In 1967 Calder opened a small shop, Ruskin, in Kensington Market, close to Bryan Ferry’s favourite designer, Antony Price, and couture shoemaker Terry de Havilland. Musician friends were his first customers. “They wanted something they couldn’t get elsewhere. And I made everything in my size because I figured that if they didn’t sell I could always wear them myself.”

From the start he had a perfectionist streak, and when his early cutting work didn’t meet his own standards, Calder found sales agonising. “I’d started the shop too soon, and I wasn’t making stuff well enough at this point. My first customer was Mike d’Abo [lead singer with Manfred Mann]. He bought a pair of velvet trousers, and I really wanted to say, ‘Don’t buy them. They will fall apart because they’re rubbish.’”

The Beatles, Keith Richards and Anita Pallenberg bought his clothes, but Calder’s real breakthrough came when another tailor suggested he try working in leather. “It didn’t move around like cloth, it doesn’t have a bias, it doesn’t have a grain. Also, leather was more suited to the ideas I had in my head. Within weeks, people were going mental for what we were making.”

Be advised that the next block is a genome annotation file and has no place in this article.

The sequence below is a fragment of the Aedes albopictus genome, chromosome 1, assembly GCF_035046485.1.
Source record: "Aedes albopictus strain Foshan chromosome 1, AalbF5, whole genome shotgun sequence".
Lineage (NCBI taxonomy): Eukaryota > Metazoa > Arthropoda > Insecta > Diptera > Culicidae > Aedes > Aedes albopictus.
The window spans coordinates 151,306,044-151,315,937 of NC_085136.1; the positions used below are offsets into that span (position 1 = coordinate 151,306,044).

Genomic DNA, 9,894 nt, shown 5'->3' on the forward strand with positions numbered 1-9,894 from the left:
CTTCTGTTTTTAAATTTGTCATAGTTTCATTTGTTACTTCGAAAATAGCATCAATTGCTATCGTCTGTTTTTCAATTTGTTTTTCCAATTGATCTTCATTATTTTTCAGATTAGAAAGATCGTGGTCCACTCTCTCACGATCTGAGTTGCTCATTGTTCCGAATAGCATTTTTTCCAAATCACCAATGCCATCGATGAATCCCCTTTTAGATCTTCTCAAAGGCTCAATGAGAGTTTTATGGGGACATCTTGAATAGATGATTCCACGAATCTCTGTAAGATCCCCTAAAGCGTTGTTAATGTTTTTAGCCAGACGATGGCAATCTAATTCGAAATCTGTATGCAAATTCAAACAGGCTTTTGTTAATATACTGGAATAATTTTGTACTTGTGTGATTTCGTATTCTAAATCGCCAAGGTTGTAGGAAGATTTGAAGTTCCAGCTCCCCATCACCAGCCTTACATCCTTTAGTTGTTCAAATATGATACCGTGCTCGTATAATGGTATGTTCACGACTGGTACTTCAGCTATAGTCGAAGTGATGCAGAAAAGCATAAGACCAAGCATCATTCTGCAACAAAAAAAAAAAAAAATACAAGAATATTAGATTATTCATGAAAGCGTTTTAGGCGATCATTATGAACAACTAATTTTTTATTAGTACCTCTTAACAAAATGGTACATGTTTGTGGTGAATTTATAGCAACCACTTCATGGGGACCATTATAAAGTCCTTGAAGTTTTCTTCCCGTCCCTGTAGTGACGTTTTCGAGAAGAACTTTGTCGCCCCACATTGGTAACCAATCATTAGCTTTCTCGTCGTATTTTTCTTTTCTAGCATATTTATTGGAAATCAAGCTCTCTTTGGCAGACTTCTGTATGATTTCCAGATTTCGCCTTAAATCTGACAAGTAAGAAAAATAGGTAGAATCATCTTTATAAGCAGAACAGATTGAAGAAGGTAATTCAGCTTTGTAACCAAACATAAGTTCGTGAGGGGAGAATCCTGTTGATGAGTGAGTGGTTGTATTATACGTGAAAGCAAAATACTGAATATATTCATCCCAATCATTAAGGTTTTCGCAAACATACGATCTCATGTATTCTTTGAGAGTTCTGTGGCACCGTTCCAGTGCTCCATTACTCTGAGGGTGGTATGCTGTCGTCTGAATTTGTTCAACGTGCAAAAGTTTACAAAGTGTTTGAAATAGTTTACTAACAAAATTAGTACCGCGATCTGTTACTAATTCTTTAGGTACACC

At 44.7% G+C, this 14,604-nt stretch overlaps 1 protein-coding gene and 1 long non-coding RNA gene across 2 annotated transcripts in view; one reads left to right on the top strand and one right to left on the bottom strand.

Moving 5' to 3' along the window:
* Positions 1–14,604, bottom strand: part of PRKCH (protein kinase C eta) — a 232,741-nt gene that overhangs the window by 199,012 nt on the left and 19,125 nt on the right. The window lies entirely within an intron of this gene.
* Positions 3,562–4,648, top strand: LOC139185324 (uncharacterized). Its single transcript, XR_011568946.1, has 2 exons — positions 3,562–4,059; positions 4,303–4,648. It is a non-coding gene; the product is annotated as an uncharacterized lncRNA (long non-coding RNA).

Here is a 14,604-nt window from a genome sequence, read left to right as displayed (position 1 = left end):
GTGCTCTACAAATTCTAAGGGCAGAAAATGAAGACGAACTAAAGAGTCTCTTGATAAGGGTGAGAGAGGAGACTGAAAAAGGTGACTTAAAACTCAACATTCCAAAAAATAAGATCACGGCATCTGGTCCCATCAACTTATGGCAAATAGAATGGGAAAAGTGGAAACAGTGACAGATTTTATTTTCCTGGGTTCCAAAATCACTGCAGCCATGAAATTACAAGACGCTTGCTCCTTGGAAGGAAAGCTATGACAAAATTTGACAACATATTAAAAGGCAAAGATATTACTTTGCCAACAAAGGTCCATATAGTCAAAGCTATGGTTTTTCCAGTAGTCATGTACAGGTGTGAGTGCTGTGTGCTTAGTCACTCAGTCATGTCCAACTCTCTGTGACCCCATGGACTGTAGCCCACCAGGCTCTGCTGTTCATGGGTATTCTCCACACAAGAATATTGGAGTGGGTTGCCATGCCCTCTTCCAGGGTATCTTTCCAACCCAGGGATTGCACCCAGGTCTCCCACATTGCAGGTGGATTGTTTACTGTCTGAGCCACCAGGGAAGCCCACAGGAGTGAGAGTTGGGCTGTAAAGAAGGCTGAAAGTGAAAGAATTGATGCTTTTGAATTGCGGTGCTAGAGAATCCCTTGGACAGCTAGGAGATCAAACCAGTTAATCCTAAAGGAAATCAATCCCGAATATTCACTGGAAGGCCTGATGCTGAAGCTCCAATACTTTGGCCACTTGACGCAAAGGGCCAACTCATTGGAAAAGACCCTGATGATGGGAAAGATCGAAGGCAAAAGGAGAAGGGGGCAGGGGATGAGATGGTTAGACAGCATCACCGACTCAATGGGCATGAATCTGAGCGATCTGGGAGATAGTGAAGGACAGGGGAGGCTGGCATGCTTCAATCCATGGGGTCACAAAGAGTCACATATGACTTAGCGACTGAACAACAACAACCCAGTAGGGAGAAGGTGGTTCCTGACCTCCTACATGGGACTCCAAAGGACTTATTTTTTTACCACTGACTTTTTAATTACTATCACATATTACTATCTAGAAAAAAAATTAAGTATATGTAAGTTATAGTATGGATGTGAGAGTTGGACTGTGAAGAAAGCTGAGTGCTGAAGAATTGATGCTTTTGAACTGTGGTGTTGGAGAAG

By the late 1960s, his new line was selling to the likes of The Jimi Hendrix Experience, Stephen Stills and Marianne Faithful. He opened a second shop, Obscured by Clouds, named after a Pink Floyd album – their first singer, Syd Barrett, used to sit in Calder’s home and serenade his dog. In the era of glam rock, his work took a new direction, although he had to halt a battle between Slade’s Noddy Holder and Elton John over who could get Calder to make the tallest platform boots. “When they reached 12 inches, I said, ‘That’s enough. One of you is going to fall off them and break your neck.’”